The vice of a special counsel is that he is supposed to find crimes, and if he comes up empty-handed, after spending lots of taxpayer money, then he is deemed a failure. If he can’t charge the designated target — in this case, the president — he must at least charge some of those close to the target, even if it is for crimes unrelated to the special counsel’s core mandate. By indicting these low-hanging fruits, he shows that he is trying. Maybe those lesser defendants will flip and sing against higher-ups, but the problem is that the pressure to sing may cause certain defendants to “compose,” meaning make up or enhance evidence in order to get a better deal for themselves.
Right. A criminal investigation was launched, as Andrew McCarthy has written many times over at National Review, without any evidence of a crime being committed. And now every single senior member of the Trump team, including the president, is going to get a thorough prosecutorial colonoscopy to see if they ever stole bubble gum from a candy store when they were children.
This should have been a national security investigation. That’s not what special prosecutors are for. Special prosecutors are for probing crimes and, sometimes, satisfying the political imperatives of the opposition party, if you know what I mean.
Trump has been happily tweeting away in response to the article.
“Special Council is told to find crimes, whether a crime exists or not. I was opposed to the selection of Mueller to be Special Council. I am still opposed to it. I think President Trump was right when he said there never should have been a Special Council appointed because…..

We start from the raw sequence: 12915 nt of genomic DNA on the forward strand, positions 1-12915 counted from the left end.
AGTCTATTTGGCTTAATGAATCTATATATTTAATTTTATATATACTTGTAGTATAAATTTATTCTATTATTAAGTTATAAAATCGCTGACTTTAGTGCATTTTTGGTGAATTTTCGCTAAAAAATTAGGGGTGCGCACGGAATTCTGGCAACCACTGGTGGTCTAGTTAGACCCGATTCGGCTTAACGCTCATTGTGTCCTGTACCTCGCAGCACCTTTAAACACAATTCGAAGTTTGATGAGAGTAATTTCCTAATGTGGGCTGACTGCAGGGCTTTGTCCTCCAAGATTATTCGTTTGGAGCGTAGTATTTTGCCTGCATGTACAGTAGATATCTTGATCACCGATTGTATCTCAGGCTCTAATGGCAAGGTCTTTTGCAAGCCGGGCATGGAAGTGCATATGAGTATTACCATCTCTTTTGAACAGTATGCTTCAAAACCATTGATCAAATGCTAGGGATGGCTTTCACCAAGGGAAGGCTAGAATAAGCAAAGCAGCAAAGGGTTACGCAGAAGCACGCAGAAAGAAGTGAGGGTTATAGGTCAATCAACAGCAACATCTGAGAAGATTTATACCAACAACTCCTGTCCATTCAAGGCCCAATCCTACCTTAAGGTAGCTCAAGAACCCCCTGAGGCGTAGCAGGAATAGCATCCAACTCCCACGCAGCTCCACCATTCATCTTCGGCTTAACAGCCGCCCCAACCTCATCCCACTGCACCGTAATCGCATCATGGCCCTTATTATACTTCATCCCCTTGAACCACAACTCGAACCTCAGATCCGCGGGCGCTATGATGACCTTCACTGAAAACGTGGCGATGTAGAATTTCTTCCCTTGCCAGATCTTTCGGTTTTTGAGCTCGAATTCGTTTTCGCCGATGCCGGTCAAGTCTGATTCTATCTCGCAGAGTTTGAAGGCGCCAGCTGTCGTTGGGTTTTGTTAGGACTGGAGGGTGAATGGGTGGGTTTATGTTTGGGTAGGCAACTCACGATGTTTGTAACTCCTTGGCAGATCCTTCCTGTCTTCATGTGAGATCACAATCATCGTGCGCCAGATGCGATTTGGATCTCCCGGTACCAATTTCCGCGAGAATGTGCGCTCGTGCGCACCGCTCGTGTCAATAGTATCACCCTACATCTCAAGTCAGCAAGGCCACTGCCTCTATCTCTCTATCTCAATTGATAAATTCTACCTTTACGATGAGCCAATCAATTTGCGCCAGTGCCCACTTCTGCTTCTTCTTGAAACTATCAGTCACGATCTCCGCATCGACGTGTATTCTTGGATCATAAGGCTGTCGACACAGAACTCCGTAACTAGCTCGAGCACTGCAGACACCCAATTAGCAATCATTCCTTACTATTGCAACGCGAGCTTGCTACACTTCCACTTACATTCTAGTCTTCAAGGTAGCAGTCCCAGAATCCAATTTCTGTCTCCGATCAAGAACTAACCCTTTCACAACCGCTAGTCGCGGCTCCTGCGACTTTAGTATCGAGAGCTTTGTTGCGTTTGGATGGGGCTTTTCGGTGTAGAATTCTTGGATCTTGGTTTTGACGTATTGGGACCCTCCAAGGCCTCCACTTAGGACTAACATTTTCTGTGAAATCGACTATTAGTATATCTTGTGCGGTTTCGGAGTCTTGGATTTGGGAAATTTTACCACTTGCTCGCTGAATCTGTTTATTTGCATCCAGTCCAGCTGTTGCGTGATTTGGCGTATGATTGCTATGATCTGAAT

People with knowledge of the investigation said it could last at least another year — pointing to ongoing cooperation from witnesses such as former Trump campaign adviser George Papadopoulos and former national security adviser Michael Flynn, as well as a possible trial of two former Trump campaign officials. The special counsel’s office has continued to request new documents related to the campaign, and members of Mueller’s team have told others they expect to be working through much of 2018, at a minimum.
President Trump is under the impression things are going to wrap up soon. He will be disappointed.
When pressed by two advisers to take the matter more seriously and asked why he is so confident in his lawyers, Trump brushed off the concerns. “He is living in his own world,” the person said, predicting that Trump would erupt at some point in 2018 if the probe continued to drag on.
Working in Trump’s favor is that Mueller supposedly gets that he shouldn’t be hamstringing a president and should at least clear Trump as soon as possible, even if the overall investigation continues.
But he’ll have human nature tugging him the other way. With unlimited time and unlimited resources, Mueller and his Democrat-heavy, anti-Trump investigators will continually be coming up with new morsels of information and think, “Gosh, let’s take a bite out of that! Delicious!”
Republicans have every reason, each one given to them by Mueller’s own team, to suspect bias in the process and are correctly broadcasting their concerns to the American people. This has a couple of effects.
According to Alan Dershowitz, Meuller is very concerned with his reputation. He no doubt chafes at criticism that his probe is biased, and the GOP attacks may prod him to rule in Trump’s favor on close calls. “The great Red Auerbach, former coach of the Boston Celtics, once told me that when he screams loudly at officials, he generally gets the next close call in his favor,” Dershowitz writes.
The attacks on Mueller also could set Trump up to try to justify issuing pardons or even firing Mueller. But the latter would be a bad political choice, not only because it will energize the Democratic base even further, but because it will give Mueller’s investigators every reason to leak every salacious, unconfirmed detail they’ve managed to uncover, including stuff completely unrelated to the investigation. And I’m certain they’ve come up with a lot. The drip drip will go on right through Election Day, 2020. And some moderates and even conservatives may be concerned that the rule of law has been undermined.